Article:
Unveiling the Historical Significance of the Bottled-in-Bond Act of 1897
Discover the intriguing story behind the Bottled In Bond act, a landmark legislation signed into effect by President Grover Cleveland in 1897, which left a lasting impact on his presidential legacy. As one of his final achievements before retiring, President Cleveland found solace and respite in his second home in Tamworth, New Hampshire. In fact, our distillery proudly stands on Cleveland Hill Road, right by the president’s cherished summer retreat.
To be labeled as Bottled-in-Bond spirit, a spirit must meet several criteria:
- Produced by one distiller at one distillery within a single distilling season.
- Distilled at a minimum of 100 proof (50% alcohol by volume).
- Aged in a federally bonded warehouse for at least four years.
- Bottled at exactly 100 proof.
The Bottled-in-Bond Act of 1897 aimed to ensure the quality and authenticity of distilled spirits.
The purpose of the Bottled-in-Bond Act was to combat fraud in the spirits industry. By certifying the authenticity and quality of bottled spirits, it provided consumers with a guarantee of the product’s origin, distilling process, and aging period.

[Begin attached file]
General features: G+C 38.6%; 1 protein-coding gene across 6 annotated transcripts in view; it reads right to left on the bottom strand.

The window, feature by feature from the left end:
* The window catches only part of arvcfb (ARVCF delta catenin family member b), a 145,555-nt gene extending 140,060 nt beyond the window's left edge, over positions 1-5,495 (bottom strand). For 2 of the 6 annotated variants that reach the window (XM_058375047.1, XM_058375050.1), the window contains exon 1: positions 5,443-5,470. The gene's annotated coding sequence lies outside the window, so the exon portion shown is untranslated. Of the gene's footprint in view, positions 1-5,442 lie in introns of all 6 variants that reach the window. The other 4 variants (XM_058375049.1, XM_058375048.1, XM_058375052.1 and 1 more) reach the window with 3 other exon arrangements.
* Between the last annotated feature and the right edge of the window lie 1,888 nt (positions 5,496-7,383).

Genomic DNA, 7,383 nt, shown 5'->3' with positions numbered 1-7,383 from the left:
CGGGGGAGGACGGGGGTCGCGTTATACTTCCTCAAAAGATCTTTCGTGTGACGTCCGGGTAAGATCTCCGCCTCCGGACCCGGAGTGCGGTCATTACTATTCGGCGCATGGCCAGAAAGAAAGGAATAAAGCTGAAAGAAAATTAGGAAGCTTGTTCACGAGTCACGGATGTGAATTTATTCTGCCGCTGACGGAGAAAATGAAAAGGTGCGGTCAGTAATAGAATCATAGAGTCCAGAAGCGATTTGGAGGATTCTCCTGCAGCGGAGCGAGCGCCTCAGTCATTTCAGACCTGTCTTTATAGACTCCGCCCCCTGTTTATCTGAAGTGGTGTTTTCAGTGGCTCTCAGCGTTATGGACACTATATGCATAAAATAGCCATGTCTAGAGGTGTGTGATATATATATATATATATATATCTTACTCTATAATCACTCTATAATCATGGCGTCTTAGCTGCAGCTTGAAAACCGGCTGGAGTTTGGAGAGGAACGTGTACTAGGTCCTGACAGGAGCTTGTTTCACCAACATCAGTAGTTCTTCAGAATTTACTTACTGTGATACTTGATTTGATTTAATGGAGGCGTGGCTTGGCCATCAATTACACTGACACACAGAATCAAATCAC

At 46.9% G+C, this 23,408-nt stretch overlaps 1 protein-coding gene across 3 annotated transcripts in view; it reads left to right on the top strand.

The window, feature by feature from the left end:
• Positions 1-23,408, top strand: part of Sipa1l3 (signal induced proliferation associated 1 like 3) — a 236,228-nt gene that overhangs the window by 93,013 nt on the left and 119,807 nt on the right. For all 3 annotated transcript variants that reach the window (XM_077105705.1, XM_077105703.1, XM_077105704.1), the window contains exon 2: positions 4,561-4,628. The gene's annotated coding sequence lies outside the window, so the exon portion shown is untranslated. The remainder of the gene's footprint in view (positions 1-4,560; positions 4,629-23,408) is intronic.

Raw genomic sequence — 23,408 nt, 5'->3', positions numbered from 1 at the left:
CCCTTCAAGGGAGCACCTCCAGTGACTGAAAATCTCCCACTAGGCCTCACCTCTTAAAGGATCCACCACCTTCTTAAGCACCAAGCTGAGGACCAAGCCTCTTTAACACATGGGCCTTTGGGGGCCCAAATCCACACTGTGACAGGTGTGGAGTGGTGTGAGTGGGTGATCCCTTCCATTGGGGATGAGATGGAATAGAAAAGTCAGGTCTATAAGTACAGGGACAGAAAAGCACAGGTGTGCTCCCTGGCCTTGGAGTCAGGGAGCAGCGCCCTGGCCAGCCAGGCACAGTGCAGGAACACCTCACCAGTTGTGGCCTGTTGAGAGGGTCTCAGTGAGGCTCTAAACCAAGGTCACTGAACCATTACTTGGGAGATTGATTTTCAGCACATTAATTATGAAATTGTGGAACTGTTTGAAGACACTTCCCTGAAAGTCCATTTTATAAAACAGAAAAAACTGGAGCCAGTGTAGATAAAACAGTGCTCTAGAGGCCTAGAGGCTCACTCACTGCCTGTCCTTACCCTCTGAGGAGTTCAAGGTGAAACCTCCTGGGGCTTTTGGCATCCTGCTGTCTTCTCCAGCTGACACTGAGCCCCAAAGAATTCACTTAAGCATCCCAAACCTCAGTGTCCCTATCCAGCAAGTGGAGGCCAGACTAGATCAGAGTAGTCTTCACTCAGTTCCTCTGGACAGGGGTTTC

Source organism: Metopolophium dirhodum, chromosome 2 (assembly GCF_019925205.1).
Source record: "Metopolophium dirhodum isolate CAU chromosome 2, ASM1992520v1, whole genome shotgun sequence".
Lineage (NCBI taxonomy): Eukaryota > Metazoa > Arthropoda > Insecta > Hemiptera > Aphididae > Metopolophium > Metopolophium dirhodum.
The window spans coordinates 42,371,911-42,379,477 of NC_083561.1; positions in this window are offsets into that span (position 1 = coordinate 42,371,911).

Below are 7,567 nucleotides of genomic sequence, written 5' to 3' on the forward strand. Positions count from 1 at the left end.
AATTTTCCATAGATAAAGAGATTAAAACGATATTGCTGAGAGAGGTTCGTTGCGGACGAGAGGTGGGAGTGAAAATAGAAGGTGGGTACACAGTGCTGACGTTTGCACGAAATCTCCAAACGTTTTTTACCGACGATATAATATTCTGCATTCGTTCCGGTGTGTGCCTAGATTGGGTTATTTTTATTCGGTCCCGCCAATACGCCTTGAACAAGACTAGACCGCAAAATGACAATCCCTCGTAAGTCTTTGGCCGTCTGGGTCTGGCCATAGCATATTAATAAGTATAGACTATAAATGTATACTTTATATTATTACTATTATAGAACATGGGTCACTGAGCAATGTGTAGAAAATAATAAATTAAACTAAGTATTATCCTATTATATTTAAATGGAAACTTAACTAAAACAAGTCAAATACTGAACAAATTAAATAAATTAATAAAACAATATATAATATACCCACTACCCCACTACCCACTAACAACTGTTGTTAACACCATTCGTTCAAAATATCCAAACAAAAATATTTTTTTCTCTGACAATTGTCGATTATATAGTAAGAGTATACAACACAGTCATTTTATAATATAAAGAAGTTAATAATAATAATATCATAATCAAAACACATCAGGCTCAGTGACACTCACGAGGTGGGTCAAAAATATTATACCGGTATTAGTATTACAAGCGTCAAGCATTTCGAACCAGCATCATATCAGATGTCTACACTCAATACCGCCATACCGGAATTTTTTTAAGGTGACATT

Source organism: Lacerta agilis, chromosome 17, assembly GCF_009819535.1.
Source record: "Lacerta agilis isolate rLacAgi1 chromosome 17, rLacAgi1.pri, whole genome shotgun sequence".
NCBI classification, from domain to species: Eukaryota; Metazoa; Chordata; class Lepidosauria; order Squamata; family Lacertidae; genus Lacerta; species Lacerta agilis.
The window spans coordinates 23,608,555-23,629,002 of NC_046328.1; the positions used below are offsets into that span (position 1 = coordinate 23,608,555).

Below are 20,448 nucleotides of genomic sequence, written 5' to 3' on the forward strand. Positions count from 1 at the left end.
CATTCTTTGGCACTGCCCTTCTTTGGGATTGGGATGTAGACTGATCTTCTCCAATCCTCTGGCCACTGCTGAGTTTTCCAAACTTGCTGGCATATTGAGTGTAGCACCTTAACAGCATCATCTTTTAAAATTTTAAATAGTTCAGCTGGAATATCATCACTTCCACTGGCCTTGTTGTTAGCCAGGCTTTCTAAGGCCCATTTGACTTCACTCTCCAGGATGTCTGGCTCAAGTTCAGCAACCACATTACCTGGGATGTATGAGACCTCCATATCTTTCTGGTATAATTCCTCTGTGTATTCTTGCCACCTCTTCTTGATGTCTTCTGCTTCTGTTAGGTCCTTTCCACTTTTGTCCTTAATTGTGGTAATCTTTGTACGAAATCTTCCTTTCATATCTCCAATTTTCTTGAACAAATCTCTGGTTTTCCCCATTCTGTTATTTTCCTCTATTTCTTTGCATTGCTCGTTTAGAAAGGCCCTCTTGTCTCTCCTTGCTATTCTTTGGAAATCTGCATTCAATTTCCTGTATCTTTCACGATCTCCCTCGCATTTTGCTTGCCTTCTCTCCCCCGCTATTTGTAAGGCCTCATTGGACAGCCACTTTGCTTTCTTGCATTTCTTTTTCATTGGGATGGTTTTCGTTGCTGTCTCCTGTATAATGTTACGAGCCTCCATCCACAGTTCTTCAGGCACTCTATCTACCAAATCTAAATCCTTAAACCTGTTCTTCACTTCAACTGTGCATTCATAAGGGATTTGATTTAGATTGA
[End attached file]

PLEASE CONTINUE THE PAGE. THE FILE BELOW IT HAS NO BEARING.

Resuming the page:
This act was important because it set a standard for the production and labeling of distilled spirits, promoting transparency and consumer trust. It also helped protect the reputation of legitimate distillers while curbing the sale of counterfeit or inferior spirits. The Bottled-in-Bond Act remains an important part of American whiskey history, representing a commitment to quality and integrity in the industry.
Check out our Bottled-in-Bond spirits here.